Public Lab Research note


NDVI with a key chain camera to use with a mini-drone - First steps

by azaelb | April 11, 2015 22:46 | 3,033 views | 1 comments | #11754 | 3,033 views | 1 comments | #11754 11 Apr 22:46

Read more: stable.publiclab.org/n/11754


I am a professor of environmental physics working in Panama, Central America, with Florida State University program there. I understand that Vegetation Index and precision agriculture studies can be quite expensive and out of reach for poor farmers here. After seeing use of drones in these types of studies and other sites using Public Lab Infragram project, I thought why not helping these farmers.

I had a Syma X5C-1 mini drone for quite a while which only comes with a 720p custom video camera, so it is essentially a flying camera. Recently I modified a 1080p spy key chain camera to use it with the drone to get better videos, and thought if it will be possible for it to carry a similar 1080p camera modified for NDVI analysis. This X5C mini drone only weights 110g and can carry up to 50g of payload to a decent height to scan a soccer field. The 1080p camera is about 15g once removed from the original metal case.

I got two 1080p key chain cameras from a mail order company for about $30 ea. These pictures show the camera. They are sold as "night-vision" capable, so their filter does not block completely the infrared. They use microSD cards and come with a LiPo battery that lasts about 1 hour. keychain_camera_orig.jpg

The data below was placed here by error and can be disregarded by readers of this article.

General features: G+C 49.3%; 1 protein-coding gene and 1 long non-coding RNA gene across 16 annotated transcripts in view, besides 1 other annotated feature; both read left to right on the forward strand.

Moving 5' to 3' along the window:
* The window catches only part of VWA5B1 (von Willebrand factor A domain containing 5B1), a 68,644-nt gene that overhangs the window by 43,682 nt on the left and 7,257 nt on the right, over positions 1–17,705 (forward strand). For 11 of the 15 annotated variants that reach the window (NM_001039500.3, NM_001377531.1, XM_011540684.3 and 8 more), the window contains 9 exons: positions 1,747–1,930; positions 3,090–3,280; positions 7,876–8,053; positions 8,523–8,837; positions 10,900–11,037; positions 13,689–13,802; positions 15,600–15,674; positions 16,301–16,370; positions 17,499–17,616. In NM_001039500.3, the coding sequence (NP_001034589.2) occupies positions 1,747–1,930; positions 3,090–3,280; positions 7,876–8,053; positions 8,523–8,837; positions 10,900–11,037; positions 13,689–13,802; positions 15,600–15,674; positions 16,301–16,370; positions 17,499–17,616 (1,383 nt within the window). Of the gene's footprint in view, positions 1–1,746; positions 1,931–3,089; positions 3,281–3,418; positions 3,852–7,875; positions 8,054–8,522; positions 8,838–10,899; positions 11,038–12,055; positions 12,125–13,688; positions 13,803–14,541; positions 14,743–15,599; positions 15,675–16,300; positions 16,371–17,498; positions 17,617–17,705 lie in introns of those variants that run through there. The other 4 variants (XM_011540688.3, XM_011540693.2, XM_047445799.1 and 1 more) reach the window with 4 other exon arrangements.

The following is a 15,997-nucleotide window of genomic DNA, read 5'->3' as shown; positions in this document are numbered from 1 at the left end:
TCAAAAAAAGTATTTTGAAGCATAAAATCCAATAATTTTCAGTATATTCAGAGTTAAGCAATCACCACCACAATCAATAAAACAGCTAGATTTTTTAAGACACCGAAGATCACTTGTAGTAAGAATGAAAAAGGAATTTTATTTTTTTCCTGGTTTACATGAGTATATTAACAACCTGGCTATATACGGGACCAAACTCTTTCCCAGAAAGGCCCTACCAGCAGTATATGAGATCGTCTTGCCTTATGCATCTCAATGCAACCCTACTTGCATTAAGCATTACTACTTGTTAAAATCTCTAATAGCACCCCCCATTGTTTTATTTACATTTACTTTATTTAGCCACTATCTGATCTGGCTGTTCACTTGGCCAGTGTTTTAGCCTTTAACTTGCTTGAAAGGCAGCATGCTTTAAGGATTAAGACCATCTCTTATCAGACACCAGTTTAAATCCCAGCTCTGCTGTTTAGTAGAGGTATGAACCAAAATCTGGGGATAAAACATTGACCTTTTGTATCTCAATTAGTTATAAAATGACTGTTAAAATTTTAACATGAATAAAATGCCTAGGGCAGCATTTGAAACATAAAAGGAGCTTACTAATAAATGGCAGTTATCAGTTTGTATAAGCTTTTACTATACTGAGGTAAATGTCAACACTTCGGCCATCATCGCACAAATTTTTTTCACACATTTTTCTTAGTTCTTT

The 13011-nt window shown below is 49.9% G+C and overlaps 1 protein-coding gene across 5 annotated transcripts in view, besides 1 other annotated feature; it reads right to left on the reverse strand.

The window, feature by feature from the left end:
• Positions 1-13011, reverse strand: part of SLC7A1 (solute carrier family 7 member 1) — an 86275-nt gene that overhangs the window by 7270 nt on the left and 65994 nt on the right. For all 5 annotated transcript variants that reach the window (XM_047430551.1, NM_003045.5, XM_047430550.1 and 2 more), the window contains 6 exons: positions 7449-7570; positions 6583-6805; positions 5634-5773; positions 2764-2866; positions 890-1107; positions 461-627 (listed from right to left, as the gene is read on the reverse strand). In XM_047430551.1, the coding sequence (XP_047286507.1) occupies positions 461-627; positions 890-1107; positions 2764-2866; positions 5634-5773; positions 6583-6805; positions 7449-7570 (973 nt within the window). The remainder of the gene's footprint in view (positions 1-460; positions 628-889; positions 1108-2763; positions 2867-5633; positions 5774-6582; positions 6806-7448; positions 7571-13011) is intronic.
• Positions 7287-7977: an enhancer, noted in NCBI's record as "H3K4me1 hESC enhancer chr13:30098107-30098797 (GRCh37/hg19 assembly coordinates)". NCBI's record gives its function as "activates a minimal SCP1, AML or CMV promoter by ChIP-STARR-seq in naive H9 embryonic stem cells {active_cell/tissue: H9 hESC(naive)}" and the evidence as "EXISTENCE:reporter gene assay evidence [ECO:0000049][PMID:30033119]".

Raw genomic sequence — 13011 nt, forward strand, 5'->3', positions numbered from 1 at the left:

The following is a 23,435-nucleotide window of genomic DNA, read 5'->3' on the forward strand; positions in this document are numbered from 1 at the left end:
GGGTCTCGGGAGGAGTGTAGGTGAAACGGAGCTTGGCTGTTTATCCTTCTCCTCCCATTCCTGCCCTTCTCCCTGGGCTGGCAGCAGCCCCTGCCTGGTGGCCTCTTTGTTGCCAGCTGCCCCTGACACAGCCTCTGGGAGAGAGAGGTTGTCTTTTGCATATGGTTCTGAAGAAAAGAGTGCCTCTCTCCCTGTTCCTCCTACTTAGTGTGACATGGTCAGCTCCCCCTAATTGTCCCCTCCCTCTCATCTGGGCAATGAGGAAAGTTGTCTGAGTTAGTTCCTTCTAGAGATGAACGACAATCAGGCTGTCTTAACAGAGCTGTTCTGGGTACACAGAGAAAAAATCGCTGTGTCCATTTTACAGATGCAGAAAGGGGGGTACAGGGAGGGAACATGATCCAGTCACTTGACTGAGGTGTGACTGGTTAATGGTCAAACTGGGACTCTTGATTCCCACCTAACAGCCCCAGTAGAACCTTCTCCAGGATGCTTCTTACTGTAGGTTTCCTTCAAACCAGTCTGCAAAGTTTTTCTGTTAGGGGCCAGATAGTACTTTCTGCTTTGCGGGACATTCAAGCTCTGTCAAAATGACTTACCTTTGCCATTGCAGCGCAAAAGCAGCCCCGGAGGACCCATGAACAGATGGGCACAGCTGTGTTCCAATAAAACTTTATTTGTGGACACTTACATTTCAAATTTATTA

I took the camera out of the metal case -too heavy for the mini drone- and removed the IR filter that comes with it, which turned out to be very thin compared to filters in photo cameras like the ones suggested for NDVI conversion herein. Below there is a sequence of this process. keychain_camera_circuit.jpg

Here is the camera circuit with its lens and battery taken out of the original metal case. keychain_camera_lens.jpg

To remove the lens, some heat was applied with a pencil soldering iron to remove the glue holding the lens, but later had to use the same iron to remove the plastic keeping the filter. What is left is a square indentation were the IR filter was.

The camera circuit was later encased in a old micro-cassette plastic case and sealed to prevent light and dust to get inside, leaving holes for the lens, the microSD card, the power/microUSB connector and the ON/OFF/VIDEO switch. Here is a picture of the two cameras, left one -VIS- with its IR filter to use as reference, and the converted one without the IR filter, tagged 'IR'. Both will be mounted under the mini-drone body. VIS-IR-camera-pair.jpg

Here is a picture frame of the video from the converted camera taking a short clip of a friendĀ“s front yard. IRphoto.jpg

A DIY Infragram filter kit with the red and blue filters has been ordered. Once it arrives, I plan to put a filter holder in front of the converted camera and tests both filters and uploading the video frames to the Infragram.org site for processing. I will show the results here once I got the filters and do the processing.

One inconvenience for this cameras is that I do not have any idea on how to white-balance these type of cameras. No technical data is available. Perhaps another community member has done something about it and will like to share it. It will be most appreciated.

  1. Barrera (azaelb)

1 Comments

:-)

Reply to this comment...


Login to comment.